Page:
Last year, as I made plans to hunt bobwhite quail in Oklahoma, a game manager warned me to be ready to boot my dog. Sand spurs, he explained. Apparently, these nasty armored seed pods, which look like weaponized floral reproductive parts from Westeros, were everywhere.
I long ago learned to boot my dogs when I hunt in the Southwest. In Arizona it’s primarily protection from the rough terrain. Most of that state is either rock or gravel that was recently rock (geologically speaking at least), and it’s hard on their tender pads.
My quail hunting buddies and I often see out-of-state hunters in the Southwest lounging around camp instead of hunting. The cause is usually dogs that have come up lame. A day or two in that country, for a dog used to running on softer soils in the North, is enough to put a pup down for three or four days.
I saw that happen to Jack, my first setter who was raised in rocky Arizona. I rarely booted that old dog up when we lived in the state. Then we moved to Pocatello, Idaho, where the ground is mostly formed from ancient volcanic ash. A year on those powder-fine soils was all it took for Jack’s feet to go soft. The first time we returned to Arizona I hunted him one day without boots, and that was it. He gimped around for a week.
So I invested in a collection of dog boots so extensive it would have made Imelda Marcos blush. I started with cheap pet store brands, the kind made out of thick nylon. These boots are great if your house dog needs something to protect its feet during short walks on a leash. But when hunting, you’ll get a day, maybe two, out of them, and only if you patch them up with a lot of duct tape. It’s two-day footwear that’ll set you back $30.
My dog shoe collection now consists of an assortment of Lewis Dog Boots, which come in a wide variety of colors, so long as you like black rubber. There are two styles of boot: vented and unvented. The unvented types have uses even if you never venture south but do hunt your dogs in the snow. If you’ve ever had to break up lumps of ice that form between your dog’s pads when running in snow, you could have used unvented boots. In addition to preventing uncomfortable ice blocks, the boots help protect your pooches’ feet from the cold.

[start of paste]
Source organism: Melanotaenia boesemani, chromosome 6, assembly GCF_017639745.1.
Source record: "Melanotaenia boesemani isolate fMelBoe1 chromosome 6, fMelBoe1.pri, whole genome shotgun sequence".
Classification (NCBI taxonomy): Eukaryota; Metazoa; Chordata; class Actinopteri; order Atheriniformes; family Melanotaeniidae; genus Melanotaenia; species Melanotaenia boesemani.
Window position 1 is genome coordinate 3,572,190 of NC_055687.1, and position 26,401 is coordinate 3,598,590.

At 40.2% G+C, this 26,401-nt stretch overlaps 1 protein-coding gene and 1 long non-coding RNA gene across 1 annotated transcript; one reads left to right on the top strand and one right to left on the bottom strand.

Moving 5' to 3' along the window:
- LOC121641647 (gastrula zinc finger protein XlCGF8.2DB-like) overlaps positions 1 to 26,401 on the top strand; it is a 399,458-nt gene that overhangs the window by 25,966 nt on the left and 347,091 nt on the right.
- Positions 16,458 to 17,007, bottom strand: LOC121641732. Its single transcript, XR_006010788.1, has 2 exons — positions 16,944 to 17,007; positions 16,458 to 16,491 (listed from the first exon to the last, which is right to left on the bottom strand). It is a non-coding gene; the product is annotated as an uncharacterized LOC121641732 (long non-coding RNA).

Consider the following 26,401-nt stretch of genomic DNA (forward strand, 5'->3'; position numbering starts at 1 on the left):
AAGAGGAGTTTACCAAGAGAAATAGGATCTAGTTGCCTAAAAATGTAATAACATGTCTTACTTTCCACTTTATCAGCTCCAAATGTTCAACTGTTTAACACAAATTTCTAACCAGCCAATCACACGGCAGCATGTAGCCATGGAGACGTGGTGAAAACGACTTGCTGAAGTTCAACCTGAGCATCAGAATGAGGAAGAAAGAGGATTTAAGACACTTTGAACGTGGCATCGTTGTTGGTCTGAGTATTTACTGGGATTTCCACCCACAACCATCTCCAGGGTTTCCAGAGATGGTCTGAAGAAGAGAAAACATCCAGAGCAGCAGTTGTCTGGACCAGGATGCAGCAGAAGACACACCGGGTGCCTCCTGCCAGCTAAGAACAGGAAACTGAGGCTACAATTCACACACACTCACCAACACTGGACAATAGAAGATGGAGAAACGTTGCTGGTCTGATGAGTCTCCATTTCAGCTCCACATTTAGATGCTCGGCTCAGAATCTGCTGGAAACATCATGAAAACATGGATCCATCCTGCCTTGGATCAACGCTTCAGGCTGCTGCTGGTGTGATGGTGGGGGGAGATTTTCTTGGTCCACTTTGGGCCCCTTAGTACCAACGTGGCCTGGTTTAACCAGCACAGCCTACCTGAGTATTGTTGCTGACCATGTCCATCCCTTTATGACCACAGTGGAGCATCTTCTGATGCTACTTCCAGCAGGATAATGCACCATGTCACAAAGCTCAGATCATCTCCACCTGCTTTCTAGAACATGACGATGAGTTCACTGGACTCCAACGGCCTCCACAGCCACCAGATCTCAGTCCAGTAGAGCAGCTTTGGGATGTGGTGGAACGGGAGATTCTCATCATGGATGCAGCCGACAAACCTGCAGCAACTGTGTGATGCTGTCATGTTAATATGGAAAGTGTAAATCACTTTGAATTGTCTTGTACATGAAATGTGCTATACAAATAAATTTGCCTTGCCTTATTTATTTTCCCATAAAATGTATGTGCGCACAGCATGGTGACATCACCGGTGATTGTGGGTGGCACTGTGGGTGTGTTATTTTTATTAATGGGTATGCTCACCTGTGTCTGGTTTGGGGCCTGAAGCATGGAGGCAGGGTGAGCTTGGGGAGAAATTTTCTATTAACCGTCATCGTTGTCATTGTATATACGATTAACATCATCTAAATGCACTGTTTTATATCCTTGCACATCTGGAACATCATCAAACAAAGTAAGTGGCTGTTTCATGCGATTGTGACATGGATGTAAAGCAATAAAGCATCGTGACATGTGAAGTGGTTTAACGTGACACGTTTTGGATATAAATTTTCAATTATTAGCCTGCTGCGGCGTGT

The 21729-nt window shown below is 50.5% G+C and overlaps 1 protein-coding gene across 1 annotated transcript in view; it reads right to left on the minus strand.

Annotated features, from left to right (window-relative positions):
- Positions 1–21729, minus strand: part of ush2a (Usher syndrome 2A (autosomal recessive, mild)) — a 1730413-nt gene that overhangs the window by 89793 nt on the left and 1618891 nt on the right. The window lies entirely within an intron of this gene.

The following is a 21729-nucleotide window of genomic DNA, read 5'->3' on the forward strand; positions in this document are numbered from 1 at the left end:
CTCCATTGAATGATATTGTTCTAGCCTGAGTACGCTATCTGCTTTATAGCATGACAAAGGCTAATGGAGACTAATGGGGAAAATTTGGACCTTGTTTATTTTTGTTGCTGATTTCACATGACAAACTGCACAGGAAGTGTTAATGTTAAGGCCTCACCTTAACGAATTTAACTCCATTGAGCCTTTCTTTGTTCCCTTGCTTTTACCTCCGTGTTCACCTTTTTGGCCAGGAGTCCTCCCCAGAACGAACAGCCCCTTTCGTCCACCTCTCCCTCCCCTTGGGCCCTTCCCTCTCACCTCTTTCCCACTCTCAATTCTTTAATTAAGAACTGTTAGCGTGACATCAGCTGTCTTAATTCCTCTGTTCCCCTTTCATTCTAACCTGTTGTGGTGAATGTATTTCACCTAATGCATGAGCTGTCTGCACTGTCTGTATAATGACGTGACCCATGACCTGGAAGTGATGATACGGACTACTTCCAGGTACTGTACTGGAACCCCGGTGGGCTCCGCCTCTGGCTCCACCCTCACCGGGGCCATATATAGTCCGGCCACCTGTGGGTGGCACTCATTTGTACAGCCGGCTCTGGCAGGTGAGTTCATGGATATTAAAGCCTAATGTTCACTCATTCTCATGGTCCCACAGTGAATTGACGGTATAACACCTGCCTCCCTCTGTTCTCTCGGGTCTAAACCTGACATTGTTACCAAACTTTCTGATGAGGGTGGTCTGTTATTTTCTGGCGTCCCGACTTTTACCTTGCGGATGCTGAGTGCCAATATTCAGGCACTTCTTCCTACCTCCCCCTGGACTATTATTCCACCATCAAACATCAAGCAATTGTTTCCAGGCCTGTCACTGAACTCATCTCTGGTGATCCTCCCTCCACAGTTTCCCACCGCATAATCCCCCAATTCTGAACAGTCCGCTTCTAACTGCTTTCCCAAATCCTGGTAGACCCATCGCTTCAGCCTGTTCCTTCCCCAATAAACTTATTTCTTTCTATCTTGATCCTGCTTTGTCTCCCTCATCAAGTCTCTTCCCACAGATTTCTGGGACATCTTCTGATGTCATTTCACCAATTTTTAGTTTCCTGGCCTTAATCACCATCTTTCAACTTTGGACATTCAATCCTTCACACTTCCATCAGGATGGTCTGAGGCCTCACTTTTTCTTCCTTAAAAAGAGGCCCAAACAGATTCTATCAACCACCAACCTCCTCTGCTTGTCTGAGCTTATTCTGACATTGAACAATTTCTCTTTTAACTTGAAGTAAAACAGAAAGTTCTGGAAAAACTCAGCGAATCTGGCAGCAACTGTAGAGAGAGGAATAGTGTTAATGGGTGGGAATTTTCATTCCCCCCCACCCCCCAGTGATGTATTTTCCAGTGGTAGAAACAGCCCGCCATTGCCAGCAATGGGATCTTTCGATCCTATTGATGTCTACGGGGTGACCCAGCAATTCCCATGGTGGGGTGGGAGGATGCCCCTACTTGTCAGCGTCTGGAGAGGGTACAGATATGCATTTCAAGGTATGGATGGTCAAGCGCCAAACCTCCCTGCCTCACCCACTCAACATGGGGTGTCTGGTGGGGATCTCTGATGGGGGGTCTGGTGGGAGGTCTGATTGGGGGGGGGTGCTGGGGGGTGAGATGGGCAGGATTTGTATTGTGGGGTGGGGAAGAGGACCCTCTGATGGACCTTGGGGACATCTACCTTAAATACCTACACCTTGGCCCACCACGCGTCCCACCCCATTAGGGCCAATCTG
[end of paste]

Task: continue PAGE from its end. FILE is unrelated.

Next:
Vented boots, on the other hand, are just right for warding off rocks or sand spurs in warm country, as they allow the shoe to breathe.
I’m not sure if that sand spur warning was for the spiny nuggets that grow in seed heads of a plant known as buffelgrass, or the low-growing weed called puncture vine that I’m more familiar with. Both plants produce seed pods armored with menacing spikes that look like the business end of a medieval flail, in miniature.
One of those spiky seed heads can put a hunting dog down quick. A goat’s head spine has been known to flatten car tires and can certainly puncture a Lewis boot. The difference is that the dog gets a mild prick of discomfort that I can easily brush away. An unbooted dog that runs into a nasty patch of goat’s head may be good only for company in hunt camp while it recuperates.
Such is the sting of Shagwell’s flail. Those little thorny striking heads will be the ruin of a barefoot pooch.